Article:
In the next frame, the snake is in a hundred pieces. The caption reads, “O the power of the spoken word.”
Words Shape Worldviews
Whether you believe it or not, words create images and assumptions that shape the way people view one another, the community, the church, and even God. You can use words to encourage and build up as well as discourage and tear down. Words feed prejudices, cultivate relationships, and set the course for decision-making. You have a powerful tool in your toolbox.
Whether giving a speech, delivering a sermon, writing an article, or posting on social media, it is important to pick your words wisely. As you lead a group, teach a class, or are in casual conversation, think about your words. The words you use reveal who you are and who you are is how you lead.
Let’s use our pattern of “Read, Reflect, Respond, and Return” to focus on the power of words.
Read Ephesians 4:29
“Do not use harmful words, but only helpful words, the kind that builds up and provides what is needed, so that what you say will do good to those who hear you.” (TEV)
It is interesting that Paul wrote to the church at Ephesus at all. It’s even more interesting that he wrote what we know as Ephesians 4:25-5:2. If he had to say it, does it mean that there were problems with the way people spoke to and interacted with one another?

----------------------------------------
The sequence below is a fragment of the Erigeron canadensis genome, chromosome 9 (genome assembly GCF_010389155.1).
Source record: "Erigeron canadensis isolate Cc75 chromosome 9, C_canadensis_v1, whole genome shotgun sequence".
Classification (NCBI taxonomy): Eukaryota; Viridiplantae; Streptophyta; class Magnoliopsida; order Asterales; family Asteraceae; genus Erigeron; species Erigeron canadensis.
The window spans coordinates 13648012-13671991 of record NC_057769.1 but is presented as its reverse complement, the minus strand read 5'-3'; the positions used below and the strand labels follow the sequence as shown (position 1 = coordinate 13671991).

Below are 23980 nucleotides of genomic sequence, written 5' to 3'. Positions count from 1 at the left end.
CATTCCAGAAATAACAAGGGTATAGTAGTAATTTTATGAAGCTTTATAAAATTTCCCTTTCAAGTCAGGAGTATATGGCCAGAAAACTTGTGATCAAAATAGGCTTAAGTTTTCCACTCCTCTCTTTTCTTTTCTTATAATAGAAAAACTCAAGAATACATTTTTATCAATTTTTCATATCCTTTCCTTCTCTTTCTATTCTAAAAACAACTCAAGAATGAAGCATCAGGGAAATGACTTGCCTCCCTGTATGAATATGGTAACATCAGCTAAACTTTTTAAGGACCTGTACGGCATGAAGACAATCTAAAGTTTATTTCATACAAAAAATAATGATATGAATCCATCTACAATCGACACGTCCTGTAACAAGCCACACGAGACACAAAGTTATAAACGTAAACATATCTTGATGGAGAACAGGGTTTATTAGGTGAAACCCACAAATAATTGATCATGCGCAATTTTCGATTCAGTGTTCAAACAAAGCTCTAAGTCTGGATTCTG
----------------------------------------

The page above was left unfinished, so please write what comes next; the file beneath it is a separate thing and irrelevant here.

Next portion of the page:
Words and Values
The church in Ephesus was a diverse church. Because of its diversity, there was a conflict of values. The Jews, who had a deep ethical background, were people who lived with religious values. The Gentiles, who did not have the same background or heritage, had a different set of values.
I can imagine there were times when the two sets of values clashed and created tension. In a time of conflict, Paul was instructing the church to say kind, supportive, encouraging words. When you open your mouth, do not let evil talk come out. Don’t diss one another. Say only what is useful for building up as there is need so that your words may give grace to those who hear. Paul’s direction is similar to Jesus’s teaching when he says, “it is not what goes in but what comes out that defiles…”
Words and Leadership